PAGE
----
While far too many films of Jazz Age star Marion Davies are lost or unavailable, happily a few gems still survive. In my opinion the shiniest gem is probably Show People (1928), an affectionate satire of the movies that’s the very definition of a “crowd pleaser”.
Hola! I’ve been out of town for a awhile but am back just in time for the Five Stars Blogathon hosted by Classic Film and TV Cafe, celebrating National Classic Movie Day–my kind of holiday!
In true Silent-ology style, I decided to focus on my top 5 utmost favorites from the silent era, rather than film in general. So let’s count down to number 1: Continue reading
Silent-ology’s grand Buster celebration is a little over a week away, everyone!! Are you as excited as I am?!
Quite a few bloggers have signed up for this event, and since 2017 is a special year I’ve gone all out and decided that Silent-ology will be holding not one, not two, but three drawings for all blogathon participants! (The hundred-year anniversary of Buster entering films ain’t happening again, folks!) Here are the prizes: Continue reading
My friends, I’m thrilled to announce:
I’m thrilled not just because this is a fantastic annual event celebrating one of the finest, most beloved comedians who ever walked this earth, but because 2017 marks 100 years since Buster first entered the movies on that fateful day in NYC back in 1917. That makes this blogathon an extra special one, and frankly, I’ve been waiting for it for years. Continue reading
Looking for something light and entertaining to watch on a quiet evening? Something in the realm of the “chick flick,” perhaps, but not too chick flicky? Allow me to suggest the charming Constance Talmadge comedy Her Sister From Paris (1925).
While many people are familiar with only a handful of big names, the world of silent comedy was a vast, dizzying hurricane of one- and two-reelers starring folk of every conceivable size, shape, and level of talent. A great many tried and a great many failed to win themselves a coveted spot on the “Beloved Performers Who Will Be Immortal” list.
If you are a fan of silent comedy, you already know all those big names: Charlie, Buster, Harold, Mabel, Roscoe (not “Fatty,” mind you), and so on. If you are a buff, you probably also know Max, Lupino, Snub, Ford, and so on. And you also never to call Roscoe “Fatty.”
But what of all those other names? Who were some of the really obscure comedians from those far-off days when automobiles were finally catching on? Many of them are lucky if a handful of their shorts survive. But while the Immortals such as Charlie and Buster were certainly very popular back in the day, at one time these forgotten people had fanbases of their own (some smaller than others). Continue reading
It’s pretty common knowledge that director D.W. Griffith, one of the Biggest of all the Big Names of the silent era, was a huge influence on fellow filmmakers. Not only in the technical skills department (contrary to popular myth, he didn’t invent closeups, crosscutting, etc., but he did utilize them wonderfully well), but also in regards to storytelling and popular movie tropes–such as character archetypes.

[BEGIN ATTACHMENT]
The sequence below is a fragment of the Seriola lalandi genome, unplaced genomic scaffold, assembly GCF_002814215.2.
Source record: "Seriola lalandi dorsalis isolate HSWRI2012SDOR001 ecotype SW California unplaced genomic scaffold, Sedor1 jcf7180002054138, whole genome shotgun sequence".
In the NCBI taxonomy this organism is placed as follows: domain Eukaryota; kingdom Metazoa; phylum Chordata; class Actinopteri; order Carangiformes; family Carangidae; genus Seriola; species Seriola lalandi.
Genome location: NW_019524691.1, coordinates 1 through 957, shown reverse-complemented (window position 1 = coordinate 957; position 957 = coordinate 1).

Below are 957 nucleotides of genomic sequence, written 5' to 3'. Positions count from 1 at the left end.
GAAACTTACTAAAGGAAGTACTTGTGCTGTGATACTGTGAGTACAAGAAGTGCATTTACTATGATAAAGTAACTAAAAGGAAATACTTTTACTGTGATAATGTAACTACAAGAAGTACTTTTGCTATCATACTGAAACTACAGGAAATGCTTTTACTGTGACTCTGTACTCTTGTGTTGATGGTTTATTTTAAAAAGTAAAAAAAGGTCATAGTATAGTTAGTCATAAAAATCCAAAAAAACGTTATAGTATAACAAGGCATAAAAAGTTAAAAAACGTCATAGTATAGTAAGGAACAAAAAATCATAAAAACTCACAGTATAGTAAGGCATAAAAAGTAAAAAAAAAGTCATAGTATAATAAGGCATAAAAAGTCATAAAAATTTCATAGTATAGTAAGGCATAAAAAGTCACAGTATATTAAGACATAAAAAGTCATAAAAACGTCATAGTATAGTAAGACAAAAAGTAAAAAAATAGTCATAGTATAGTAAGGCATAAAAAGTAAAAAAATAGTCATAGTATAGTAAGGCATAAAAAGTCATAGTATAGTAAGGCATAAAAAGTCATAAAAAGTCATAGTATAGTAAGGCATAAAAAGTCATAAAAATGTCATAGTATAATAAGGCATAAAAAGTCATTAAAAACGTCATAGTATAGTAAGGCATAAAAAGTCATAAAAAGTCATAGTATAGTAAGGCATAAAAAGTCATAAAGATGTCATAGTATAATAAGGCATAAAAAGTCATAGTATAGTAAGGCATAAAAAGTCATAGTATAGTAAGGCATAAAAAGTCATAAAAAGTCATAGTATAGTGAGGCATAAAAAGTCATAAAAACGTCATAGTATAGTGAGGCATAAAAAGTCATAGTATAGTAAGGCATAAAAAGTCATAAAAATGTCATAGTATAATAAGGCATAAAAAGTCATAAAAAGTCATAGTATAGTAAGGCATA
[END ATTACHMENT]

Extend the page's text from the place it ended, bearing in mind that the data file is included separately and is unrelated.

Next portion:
Pure hearted heroes, damsels in distress, coldhearted landlords, strict fathers, brash young sons, gentle mothers, heroic soldiers, faithful servants, cowardly soldiers, noble American Indians, ruthless gangsters–you name ’em, out of the 500 (!) or so films Griffith directed from the 1900s to the early 1930s, he included ’em all.
This is my own contribution to the Second Annual Buster Keaton Blogathon. I hope you enjoy!
Buster Keaton fans are well aware of his much-discussed, sometimes-derided 1930s MGM talkies (and more than a little of that derision came from Buster himself). Speak Easily, Doughboys, and Sidewalks of New York are a few of the titles that pop up in conversation after online conversation–features that used the multi-talented director Keaton solely as an actor, and showed it.
But if there’s one Keaton feature that’s rarely discussed, either by fans or historians, it’s Le Roi des Champs-Élysées (1934). This independent French film was made about a year after Keaton was dismissed from MGM Studios. The sad story of that dismissal is all too familiar to fans–a slow downward spiral of unhappiness at work and unhappiness at home, and the bottom of bottle after bottle. But if there was ever a sign of hope in those dark, frightening months of blackouts and sanitariums, it can be found in this overlooked film. Continue reading
Only ten days until the Second Annual Buster Keaton Blogathon!! Are you getting as excited as I am?!
I’m doubly excited about what I’m about to share right now. You might remember that in my original announcement post I mentioned a drawing for all the blogathon participants. Well, I’ve got the details for you–and how! Continue reading
We silent fans all know a certain type of person. This is that person who, when you share your deep and abiding love of movies made before the Great Depression, chortles incredulously. When he realizes you’re being serious, he tries to feign interest in your quaint obsession with cobbled-together Victorian melodramas (as he assumes) and nods obligingly as you try to find words to describe the wonder and excitement of that pioneering era. (This is always when regular ol’ words fail you, too.)
You probably know more than one of these people. Okay, quite a few of these people. Alright, just about everyone you come into contact with during your daily life.
What to do, then, when you’re aching to share your passion for movies that most uninitiated friends and family dismiss with an eyeroll? Continue reading